Jack Welch opined on the essential nature of excitement to spur on the managerial ranks. Get your managers excited about globalization, he once said, because it’s a complex task of gargantuan proportions. Get them excited. It sounds like a worthwhile idea.
But is excitement necessary or even beneficial? Is there real and lasting value to creating a buzz inside the organization?
I don’t believe there is, especially when it is manufactured. But the American businessman feels the need to tell the world that he is excited by…what exactly? How about these stimulating events: The release of a mundane software application…the 20th anniversary of an international trade education credentialer…a new financing program for a hardware store (CLOSED SUNDAYS) in the Midwest. Now can you get more blah than that? In fact, you can. Read a few dozen corporate press releases and you will find the excitement word in virtually all of them. But are statements like these professing excitement in the least credible? Do your best teenager impression and shout out: NOT!
Take this pseudo-excitement cannoned out towards the world and throw it back into the organization. Pep rallies for the sales force might make sense, but in very limited circumstances. All but the novice salesman is skeptical about management hype intended to stimulate action. The more seasoned salesman is disinclined — on the basis of experience — to swallow the hot air emanating from the etheral regions of upper management. [Does that make sense? Hot air should rise, but this stuff sinks.] Commiserating over a second martini after work, I have heard salesmen often say “Give me a product I can sell and the tools to sell it with” rather than “Give me more of that hogwash promising the world.” Dilbert fans working in the corporate world know what of I speak.
And yet American business managers insist upon generating excitement within their corporate structure, imagining it an equal to Fairy Dust. Countless consultants concur. (Chinese executives do not care whether staff is excited and refuse to excite them for any purpose, with very rare exception.)
[One may dispute whether the evangelicalism that permeates American business mimics the missionary zeal of American populist preachers – a parallel perhaps worth exploring, given the concomitant rise to influence of religious evangelicals in American political life.]
In business, however, I consider the need for “created excitement” to constitute, at the very least, a flaw in thinking, a generous waste of time and an effort in deception, if not self-deception.
Business is generally dull and repetitive work. There it is, I said it. Call me a contrarian, but while I surely recognize the joy in being given a challenge to one’s wits and experience, the details attendant to its resolution are rarely more exciting than a collection of 19th century door hardware. And yet a job well done, personal growth and a paycheck may make the grind very much worthwhile in one’s eyes.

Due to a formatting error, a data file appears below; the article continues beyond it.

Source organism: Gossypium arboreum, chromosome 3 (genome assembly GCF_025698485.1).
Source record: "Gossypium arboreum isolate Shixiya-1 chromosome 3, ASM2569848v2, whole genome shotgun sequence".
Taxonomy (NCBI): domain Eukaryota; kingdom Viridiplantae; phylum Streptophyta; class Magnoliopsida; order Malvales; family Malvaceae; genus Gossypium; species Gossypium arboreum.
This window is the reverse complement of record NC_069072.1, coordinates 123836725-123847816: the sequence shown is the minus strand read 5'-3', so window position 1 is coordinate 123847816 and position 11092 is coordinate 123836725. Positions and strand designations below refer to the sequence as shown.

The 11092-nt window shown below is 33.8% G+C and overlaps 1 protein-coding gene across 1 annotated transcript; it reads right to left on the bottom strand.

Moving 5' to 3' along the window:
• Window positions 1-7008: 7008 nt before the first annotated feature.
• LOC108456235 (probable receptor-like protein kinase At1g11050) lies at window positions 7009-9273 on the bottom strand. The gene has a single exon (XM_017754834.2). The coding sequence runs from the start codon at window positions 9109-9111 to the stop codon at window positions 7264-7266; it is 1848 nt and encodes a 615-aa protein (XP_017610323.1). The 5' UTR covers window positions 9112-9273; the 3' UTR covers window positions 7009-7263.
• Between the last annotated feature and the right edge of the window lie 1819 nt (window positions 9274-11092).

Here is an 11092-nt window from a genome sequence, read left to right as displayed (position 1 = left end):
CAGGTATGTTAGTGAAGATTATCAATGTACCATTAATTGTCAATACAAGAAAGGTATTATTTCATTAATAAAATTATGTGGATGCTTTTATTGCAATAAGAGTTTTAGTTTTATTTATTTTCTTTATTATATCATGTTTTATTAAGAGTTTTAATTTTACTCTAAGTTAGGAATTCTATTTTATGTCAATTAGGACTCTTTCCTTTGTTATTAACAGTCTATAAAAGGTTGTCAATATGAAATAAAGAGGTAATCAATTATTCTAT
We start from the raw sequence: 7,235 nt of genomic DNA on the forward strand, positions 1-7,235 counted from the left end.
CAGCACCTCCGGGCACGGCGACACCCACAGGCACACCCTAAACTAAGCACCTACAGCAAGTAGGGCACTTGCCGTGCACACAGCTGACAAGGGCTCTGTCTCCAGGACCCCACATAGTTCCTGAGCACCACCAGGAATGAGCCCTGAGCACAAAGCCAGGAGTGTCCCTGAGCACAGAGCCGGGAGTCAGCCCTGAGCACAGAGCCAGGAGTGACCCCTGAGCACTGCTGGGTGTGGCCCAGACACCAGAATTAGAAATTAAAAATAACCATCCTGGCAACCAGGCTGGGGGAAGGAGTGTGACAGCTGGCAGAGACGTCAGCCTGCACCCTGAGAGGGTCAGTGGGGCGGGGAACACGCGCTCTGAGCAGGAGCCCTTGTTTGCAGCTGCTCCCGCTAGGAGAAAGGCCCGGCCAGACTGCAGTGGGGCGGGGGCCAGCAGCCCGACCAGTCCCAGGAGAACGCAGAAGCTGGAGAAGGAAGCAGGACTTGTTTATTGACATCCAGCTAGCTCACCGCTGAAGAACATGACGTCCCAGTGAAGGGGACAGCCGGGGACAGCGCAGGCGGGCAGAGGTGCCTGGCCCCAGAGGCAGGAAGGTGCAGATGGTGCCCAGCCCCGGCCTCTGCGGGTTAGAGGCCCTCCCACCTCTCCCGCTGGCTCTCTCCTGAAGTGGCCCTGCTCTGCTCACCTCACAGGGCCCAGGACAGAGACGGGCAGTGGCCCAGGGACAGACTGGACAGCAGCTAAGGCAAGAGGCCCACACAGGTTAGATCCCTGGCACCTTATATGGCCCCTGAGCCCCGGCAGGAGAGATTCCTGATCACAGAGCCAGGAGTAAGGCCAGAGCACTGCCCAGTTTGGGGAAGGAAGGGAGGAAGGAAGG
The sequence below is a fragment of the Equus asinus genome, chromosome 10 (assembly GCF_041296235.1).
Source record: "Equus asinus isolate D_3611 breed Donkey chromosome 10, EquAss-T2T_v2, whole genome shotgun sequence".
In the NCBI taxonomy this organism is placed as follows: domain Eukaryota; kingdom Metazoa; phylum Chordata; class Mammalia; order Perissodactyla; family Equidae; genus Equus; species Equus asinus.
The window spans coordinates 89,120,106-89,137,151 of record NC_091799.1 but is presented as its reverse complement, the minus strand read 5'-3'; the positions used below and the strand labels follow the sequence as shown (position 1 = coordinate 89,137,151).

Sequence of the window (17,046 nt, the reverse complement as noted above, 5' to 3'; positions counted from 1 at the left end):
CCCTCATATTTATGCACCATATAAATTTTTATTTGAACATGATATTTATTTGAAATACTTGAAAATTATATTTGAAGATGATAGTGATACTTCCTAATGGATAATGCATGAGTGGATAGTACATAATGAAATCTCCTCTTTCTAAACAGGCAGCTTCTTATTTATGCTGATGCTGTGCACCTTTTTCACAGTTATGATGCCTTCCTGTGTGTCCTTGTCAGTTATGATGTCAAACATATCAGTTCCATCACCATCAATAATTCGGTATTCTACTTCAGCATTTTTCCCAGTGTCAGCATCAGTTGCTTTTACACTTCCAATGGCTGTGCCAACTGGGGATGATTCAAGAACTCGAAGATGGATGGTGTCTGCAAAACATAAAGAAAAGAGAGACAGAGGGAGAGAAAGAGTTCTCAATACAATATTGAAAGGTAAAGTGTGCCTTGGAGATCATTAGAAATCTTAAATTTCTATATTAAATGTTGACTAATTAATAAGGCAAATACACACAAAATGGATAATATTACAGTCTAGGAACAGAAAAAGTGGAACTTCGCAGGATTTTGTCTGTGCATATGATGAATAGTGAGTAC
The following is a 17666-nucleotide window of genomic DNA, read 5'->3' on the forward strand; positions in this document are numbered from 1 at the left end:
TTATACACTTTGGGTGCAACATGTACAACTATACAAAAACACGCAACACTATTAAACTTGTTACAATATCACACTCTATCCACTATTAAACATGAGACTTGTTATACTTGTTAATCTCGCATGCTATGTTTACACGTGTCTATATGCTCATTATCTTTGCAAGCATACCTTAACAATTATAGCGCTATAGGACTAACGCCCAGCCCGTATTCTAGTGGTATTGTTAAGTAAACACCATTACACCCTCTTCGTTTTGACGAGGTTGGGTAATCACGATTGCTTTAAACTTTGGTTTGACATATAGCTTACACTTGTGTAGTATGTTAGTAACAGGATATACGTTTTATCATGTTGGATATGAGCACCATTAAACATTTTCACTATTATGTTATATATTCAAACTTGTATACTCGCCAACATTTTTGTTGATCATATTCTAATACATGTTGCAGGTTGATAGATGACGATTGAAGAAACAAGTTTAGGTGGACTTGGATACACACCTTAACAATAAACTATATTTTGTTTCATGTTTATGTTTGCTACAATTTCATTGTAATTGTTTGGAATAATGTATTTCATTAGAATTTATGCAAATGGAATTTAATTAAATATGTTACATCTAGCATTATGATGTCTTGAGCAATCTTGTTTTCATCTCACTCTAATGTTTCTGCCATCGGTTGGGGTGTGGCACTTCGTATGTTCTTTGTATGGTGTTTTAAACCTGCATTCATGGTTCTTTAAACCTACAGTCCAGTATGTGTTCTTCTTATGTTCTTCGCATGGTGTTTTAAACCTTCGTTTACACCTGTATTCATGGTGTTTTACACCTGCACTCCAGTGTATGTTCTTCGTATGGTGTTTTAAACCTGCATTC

Manufactured excitement intended to spur on the faithless to greater faith can not change the objective fact of daily dreariness; it may, to the contrary, make staff less likely to plod through the muck of minutiae. Indeed, in my experience, Chinese, the most unexcited of business managers, are far more likely to stick through the really hard work with far less complaining than Americans. There, I said it again. Americans wax eloquent about how hard we work, but, frankly, we come up short in comparison.
The nuts and bolts of business requires commitment and focus over lengthy periods of time. Excitement is brief – sustaining it requires a constant flow of propaganda. How much time and energy will you devote to creating the fantasy that corporate life is one big Orgasm? How many on staff will see through transparent efforts to manufacture a buzz? Welch’s excitement appears to have been a natural result of an effusive personality. Having never met him, I can only guess. But I have personally worked with only one leader who exuded a natural and genuine excitement on the job that was comparably infective over a long period of time.
The rest of the American managing world would best set its sights on simple professionalism – a plain honesty that recognizes the task at hand for what it is and, despite manifest hardships, sets to its resolution. American staff understand the value of a straightforward approach to their daily work. If you want to be a role model for your staff, don’t try pulling the wool over their eyes. Avoid the hype and simply get down to work.
The A Few Thoughts on Excitement in American Business Culture by AsiaBizBlog, unless otherwise expressly stated, is licensed under a Creative Commons Attribution-NonCommercial-NoDerivs 3.0 Unported License.